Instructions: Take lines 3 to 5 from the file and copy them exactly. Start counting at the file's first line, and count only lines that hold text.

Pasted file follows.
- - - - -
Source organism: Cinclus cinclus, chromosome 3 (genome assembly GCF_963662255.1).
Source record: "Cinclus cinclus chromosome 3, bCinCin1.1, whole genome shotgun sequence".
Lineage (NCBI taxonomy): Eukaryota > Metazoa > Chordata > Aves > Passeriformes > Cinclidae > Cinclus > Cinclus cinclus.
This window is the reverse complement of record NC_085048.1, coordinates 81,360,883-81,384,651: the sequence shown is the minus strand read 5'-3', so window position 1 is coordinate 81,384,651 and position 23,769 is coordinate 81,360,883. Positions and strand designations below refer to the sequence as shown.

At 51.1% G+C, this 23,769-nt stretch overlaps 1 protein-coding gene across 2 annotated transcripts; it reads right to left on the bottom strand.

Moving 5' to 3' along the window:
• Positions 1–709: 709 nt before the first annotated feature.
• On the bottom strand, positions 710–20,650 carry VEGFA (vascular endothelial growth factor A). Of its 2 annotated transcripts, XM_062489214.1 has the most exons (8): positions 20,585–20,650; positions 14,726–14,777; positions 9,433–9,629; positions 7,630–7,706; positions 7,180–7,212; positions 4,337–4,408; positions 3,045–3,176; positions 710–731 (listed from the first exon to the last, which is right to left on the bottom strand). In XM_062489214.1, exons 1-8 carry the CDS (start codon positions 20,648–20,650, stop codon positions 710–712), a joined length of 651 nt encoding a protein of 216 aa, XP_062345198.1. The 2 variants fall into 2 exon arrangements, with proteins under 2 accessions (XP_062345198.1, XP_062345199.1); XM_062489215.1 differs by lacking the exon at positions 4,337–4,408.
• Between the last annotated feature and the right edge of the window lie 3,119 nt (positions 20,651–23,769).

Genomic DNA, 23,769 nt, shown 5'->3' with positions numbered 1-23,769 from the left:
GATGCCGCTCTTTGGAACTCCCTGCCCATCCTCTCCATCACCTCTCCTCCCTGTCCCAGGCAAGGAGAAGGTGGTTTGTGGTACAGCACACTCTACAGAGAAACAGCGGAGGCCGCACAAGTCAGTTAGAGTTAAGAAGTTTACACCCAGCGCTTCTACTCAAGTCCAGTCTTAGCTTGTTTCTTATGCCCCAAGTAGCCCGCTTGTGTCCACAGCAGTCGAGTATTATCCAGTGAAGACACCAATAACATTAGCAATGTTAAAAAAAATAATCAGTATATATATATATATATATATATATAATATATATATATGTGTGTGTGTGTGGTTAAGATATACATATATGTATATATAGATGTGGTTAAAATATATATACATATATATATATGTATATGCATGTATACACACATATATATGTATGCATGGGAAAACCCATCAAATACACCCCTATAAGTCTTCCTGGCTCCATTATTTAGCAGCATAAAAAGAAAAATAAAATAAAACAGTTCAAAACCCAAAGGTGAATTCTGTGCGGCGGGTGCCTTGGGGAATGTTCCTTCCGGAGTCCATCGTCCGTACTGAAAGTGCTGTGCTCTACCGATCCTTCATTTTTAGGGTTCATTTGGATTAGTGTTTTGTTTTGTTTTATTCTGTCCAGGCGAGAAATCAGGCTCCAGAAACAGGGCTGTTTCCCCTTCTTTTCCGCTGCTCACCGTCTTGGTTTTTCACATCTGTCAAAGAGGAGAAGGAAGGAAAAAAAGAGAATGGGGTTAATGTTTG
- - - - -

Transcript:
Lineage (NCBI taxonomy): Eukaryota > Metazoa > Chordata > Aves > Passeriformes > Cinclidae > Cinclus > Cinclus cinclus.
This window is the reverse complement of record NC_085048.1, coordinates 81,360,883-81,384,651: the sequence shown is the minus strand read 5'-3', so window position 1 is coordinate 81,384,651 and position 23,769 is coordinate 81,360,883. Positions and strand designations below refer to the sequence as shown.

At 51.1% G+C, this 23,769-nt stretch overlaps 1 protein-coding gene across 2 annotated transcripts; it reads right to left on the bottom strand.